Common sense: Our estimates becomes better over time with our learning curve – but with continuously unsolved problems, they won’t
The more we work with activities that are similar, the more accurate we can make estimates on how long time the activity will take. But, if we continuously have problems like interdependencies and dependencies to other teams and experts, we will neither be able to make an accurate estimate nor willingly to make an estimate without a very big margin. According to Lean values and principles, one of the corner stones is Jidoka, which means that we always need to look for problems and solve them. The issue is that some Agile methods and scaling frameworks have mixed this cornerstone up with another of the Lean values and principles cornerstones, namely Continuous Improvement, which means to make something better that is already stable, standardised and well-working. This has tragically led to that the cornerstone Jidoka has been removed, meaning that the 5 whys? technique has been removed or used only for some small problems, but definitely not for organisational problems. Instead Continuous Improvement is erroneously used, for organisational problems between the teams, which only lead to sub-optimisation and no solution more than random walk in the fitness landscape. Once again, we need to ask why and solve the root cause(s), because unsolved organisational root causes will have a very heavy negative impact on our ability to learn all over the organisation.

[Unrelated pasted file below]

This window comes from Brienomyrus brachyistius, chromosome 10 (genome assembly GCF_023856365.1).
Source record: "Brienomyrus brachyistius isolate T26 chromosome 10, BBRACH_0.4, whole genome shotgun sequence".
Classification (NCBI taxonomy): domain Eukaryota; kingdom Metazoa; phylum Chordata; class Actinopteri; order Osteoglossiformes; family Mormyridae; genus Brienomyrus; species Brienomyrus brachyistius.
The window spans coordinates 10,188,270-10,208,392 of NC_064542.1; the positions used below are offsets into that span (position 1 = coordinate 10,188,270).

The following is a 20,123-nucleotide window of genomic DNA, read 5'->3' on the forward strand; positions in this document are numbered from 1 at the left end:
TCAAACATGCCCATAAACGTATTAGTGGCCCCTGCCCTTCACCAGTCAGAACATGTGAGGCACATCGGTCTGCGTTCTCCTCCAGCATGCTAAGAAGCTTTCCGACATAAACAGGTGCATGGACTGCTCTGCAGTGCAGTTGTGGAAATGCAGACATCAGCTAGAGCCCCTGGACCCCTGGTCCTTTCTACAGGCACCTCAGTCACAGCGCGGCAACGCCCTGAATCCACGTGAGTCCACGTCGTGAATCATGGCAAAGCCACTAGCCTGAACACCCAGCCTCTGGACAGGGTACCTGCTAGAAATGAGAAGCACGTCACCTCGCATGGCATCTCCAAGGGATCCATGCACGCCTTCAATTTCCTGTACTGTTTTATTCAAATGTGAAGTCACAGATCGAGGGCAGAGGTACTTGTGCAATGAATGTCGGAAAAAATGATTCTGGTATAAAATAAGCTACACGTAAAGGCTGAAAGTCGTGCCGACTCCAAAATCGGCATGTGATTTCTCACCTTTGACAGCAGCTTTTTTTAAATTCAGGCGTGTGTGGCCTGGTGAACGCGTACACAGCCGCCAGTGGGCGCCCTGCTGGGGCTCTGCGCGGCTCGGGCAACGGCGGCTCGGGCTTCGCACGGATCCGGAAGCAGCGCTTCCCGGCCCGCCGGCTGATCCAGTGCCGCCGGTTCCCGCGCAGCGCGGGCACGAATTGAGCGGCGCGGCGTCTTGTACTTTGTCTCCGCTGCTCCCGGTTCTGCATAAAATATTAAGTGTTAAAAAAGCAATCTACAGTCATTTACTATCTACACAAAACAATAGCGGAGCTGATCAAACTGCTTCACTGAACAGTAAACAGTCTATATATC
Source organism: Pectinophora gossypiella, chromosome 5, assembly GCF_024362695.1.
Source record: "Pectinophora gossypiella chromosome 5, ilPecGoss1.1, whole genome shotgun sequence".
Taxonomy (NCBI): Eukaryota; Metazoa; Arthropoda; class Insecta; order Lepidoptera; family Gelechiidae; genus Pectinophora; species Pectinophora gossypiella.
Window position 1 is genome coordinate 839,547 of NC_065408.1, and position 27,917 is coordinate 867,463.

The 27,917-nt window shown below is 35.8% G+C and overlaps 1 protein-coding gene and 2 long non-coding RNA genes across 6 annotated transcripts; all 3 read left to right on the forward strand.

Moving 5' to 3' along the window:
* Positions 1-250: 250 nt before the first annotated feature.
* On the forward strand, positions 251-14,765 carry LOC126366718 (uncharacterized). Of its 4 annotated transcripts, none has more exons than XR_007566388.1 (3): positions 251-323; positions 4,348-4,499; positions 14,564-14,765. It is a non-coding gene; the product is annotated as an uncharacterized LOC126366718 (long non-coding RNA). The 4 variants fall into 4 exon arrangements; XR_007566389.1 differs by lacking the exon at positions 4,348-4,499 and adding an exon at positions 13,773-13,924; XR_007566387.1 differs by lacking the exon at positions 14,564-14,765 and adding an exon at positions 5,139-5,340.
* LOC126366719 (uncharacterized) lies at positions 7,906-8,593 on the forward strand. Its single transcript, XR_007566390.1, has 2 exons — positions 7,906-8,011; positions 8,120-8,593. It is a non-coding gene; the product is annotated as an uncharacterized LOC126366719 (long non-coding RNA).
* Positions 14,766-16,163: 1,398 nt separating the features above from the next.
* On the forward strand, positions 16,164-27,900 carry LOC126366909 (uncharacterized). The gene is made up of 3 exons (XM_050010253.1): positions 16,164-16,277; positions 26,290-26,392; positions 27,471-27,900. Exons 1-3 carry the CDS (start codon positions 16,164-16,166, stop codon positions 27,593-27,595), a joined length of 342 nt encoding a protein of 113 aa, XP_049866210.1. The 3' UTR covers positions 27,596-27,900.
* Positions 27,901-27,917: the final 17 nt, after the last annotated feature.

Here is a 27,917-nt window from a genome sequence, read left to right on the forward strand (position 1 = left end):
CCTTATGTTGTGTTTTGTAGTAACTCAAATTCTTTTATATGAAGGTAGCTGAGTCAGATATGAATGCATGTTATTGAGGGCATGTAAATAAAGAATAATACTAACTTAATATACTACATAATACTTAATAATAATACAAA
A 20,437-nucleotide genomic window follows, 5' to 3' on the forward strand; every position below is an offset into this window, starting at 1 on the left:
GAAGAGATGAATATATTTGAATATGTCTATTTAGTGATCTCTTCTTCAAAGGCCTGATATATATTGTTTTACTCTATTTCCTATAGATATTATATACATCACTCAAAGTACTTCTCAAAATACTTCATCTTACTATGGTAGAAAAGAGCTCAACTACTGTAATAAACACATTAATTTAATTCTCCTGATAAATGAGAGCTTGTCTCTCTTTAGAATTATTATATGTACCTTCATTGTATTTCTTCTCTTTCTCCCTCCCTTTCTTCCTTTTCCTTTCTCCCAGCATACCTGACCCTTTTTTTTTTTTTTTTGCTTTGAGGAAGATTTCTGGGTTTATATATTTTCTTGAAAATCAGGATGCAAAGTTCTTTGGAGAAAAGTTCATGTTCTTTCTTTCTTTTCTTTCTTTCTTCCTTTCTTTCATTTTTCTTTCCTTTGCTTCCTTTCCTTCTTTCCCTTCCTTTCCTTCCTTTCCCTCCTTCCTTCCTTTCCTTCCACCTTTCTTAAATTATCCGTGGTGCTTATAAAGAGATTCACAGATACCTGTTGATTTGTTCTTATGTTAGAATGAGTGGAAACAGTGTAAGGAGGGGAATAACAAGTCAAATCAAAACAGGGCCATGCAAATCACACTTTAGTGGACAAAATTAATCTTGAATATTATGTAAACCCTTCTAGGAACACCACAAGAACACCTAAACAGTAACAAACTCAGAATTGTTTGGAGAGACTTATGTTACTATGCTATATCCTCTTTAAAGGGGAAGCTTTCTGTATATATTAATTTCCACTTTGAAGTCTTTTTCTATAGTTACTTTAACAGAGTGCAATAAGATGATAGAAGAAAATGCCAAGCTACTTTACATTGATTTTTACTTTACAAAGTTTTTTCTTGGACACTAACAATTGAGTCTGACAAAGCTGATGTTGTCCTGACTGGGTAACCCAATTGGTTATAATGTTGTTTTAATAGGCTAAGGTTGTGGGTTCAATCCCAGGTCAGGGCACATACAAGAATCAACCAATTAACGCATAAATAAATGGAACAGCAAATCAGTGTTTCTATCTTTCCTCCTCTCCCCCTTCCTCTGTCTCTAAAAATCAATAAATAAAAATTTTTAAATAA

Worth noting about estimates regarding product development is that over the years, the estimates for I-shaped teams in hardware product development have become more and more accurate. Software on the other hand, with T-shaped teams have now started their journey, a journey that is very different since the team together estimates the size of User Stories/Features instead of activities per discipline. This require a new approach of estimating, for example Planning Poker, since no analyzer, coder, tester etc. has the full knowledge about the estimate for the total User Story/Feature. Planning Poker is made individually (local knowledge), without knowing the estimate from the others in the team. This has great value if the the individual answers are aggregated to the teams average answer some way, since the total procedure is then called Wisdom of Crowds , or Distributed Cognition , as Dave Snowden thinks is a more appropriate name. But, if the individuals discuss the different answers to agree to some concensus, or for changing individual answers, the validity of the team’s estimate is radically reduced. Unfortunately, this is normally the case.
Common sense: Everybody does not need to know everything